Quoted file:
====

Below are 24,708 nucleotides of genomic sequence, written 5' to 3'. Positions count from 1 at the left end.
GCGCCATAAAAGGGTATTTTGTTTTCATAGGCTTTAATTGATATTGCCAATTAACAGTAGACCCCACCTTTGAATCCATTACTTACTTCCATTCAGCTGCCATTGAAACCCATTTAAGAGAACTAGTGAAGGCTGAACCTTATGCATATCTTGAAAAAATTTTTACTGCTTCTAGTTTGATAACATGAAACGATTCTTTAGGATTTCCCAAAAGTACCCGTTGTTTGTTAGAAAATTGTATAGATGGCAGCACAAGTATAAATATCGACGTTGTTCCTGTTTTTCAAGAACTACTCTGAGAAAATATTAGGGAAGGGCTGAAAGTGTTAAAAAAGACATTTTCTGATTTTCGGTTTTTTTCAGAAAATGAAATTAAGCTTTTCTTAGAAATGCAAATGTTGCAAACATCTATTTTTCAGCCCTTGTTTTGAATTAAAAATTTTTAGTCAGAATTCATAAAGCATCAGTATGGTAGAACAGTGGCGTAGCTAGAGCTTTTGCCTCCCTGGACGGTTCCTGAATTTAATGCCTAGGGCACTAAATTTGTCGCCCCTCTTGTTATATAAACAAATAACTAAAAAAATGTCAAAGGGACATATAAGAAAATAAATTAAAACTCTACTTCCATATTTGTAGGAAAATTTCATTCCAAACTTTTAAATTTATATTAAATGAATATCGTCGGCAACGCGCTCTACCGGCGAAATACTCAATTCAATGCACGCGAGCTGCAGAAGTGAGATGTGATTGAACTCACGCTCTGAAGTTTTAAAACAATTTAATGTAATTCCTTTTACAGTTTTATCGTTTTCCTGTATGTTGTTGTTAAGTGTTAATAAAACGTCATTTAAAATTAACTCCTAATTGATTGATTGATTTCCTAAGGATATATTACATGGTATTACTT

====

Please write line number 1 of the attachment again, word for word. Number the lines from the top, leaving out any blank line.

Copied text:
Below are 24,708 nucleotides of genomic sequence, written 5' to 3'. Positions count from 1 at the left end.